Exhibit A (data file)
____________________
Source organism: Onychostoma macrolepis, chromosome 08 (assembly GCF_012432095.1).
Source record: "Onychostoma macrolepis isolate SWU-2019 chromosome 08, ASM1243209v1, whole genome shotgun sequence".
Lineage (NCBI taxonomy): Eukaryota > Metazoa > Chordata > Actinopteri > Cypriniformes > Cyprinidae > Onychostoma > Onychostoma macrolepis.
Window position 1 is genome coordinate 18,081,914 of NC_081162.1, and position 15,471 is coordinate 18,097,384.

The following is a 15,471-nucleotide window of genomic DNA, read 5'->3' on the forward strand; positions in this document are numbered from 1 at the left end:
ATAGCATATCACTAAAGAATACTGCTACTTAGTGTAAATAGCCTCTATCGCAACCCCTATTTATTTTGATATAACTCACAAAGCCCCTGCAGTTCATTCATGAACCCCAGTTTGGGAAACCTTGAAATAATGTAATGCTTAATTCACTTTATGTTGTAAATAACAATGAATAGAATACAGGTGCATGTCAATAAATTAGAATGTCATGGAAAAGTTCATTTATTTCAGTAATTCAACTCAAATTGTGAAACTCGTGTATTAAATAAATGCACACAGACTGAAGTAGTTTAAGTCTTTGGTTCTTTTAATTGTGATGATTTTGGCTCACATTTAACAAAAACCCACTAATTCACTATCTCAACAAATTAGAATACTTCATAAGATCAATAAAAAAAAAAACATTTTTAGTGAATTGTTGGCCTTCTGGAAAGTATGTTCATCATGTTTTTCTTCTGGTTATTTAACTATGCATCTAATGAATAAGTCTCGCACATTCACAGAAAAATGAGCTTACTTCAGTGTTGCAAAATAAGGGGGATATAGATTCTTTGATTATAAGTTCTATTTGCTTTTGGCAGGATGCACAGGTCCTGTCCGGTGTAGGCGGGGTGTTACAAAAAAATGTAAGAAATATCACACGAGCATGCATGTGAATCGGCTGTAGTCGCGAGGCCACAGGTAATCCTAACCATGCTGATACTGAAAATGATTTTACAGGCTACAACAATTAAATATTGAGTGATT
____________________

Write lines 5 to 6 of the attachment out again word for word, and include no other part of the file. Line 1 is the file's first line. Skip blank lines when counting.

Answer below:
The following is a 15,471-nucleotide window of genomic DNA, read 5'->3' on the forward strand; positions in this document are numbered from 1 at the left end:
ATAGCATATCACTAAAGAATACTGCTACTTAGTGTAAATAGCCTCTATCGCAACCCCTATTTATTTTGATATAACTCACAAAGCCCCTGCAGTTCATTCATGAACCCCAGTTTGGGAAACCTTGAAATAATGTAATGCTTAATTCACTTTATGTTGTAAATAACAATGAATAGAATACAGGTGCATGTCAATAAATTAGAATGTCATGGAAAAGTTCATTTATTTCAGTAATTCAACTCAAATTGTGAAACTCGTGTATTAAATAAATGCACACAGACTGAAGTAGTTTAAGTCTTTGGTTCTTTTAATTGTGATGATTTTGGCTCACATTTAACAAAAACCCACTAATTCACTATCTCAACAAATTAGAATACTTCATAAGATCAATAAAAAAAAAAACATTTTTAGTGAATTGTTGGCCTTCTGGAAAGTATGTTCATCATGTTTTTCTTCTGGTTATTTAACTATGCATCTAATGAATAAGTCTCGCACATTCACAGAAAAATGAGCTTACTTCAGTGTTGCAAAATAAGGGGGATATAGATTCTTTGATTATAAGTTCTATTTGCTTTTGGCAGGATGCACAGGTCCTGTCCGGTGTAGGCGGGGTGTTACAAAAAAATGTAAGAAATATCACACGAGCATGCATGTGAATCGGCTGTAGTCGCGAGGCCACAGGTAATCCTAACCATGCTGATACTGAAAATGATTTTACAGGCTACAACAATTAAATATTGAGTGATT